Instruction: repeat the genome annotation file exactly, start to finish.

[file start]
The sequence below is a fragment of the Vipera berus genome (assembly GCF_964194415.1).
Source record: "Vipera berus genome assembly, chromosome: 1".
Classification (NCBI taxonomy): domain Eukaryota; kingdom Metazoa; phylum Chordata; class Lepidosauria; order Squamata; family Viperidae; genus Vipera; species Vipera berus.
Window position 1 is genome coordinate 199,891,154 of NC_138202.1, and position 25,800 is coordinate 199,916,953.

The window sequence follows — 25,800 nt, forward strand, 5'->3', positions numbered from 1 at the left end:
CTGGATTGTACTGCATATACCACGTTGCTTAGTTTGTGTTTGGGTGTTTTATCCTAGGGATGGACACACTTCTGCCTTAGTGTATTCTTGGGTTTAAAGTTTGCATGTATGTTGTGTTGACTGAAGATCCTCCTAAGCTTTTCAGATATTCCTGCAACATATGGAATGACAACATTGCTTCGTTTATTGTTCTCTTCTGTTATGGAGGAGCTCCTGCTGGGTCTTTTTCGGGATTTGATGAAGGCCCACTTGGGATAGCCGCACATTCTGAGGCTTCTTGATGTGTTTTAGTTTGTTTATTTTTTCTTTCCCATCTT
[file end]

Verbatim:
The sequence below is a fragment of the Vipera berus genome (assembly GCF_964194415.1).
Source record: "Vipera berus genome assembly, chromosome: 1".
Classification (NCBI taxonomy): domain Eukaryota; kingdom Metazoa; phylum Chordata; class Lepidosauria; order Squamata; family Viperidae; genus Vipera; species Vipera berus.
Window position 1 is genome coordinate 199,891,154 of NC_138202.1, and position 25,800 is coordinate 199,916,953.

The window sequence follows — 25,800 nt, forward strand, 5'->3', positions numbered from 1 at the left end:
CTGGATTGTACTGCATATACCACGTTGCTTAGTTTGTGTTTGGGTGTTTTATCCTAGGGATGGACACACTTCTGCCTTAGTGTATTCTTGGGTTTAAAGTTTGCATGTATGTTGTGTTGACTGAAGATCCTCCTAAGCTTTTCAGATATTCCTGCAACATATGGAATGACAACATTGCTTCGTTTATTGTTCTCTTCTGTTATGGAGGAGCTCCTGCTGGGTCTTTTTCGGGATTTGATGAAGGCCCACTTGGGATAGCCGCACATTCTGAGGCTTCTTGATGTGTTTTAGTTTGTTTATTTTTTCTTTCCCATCTT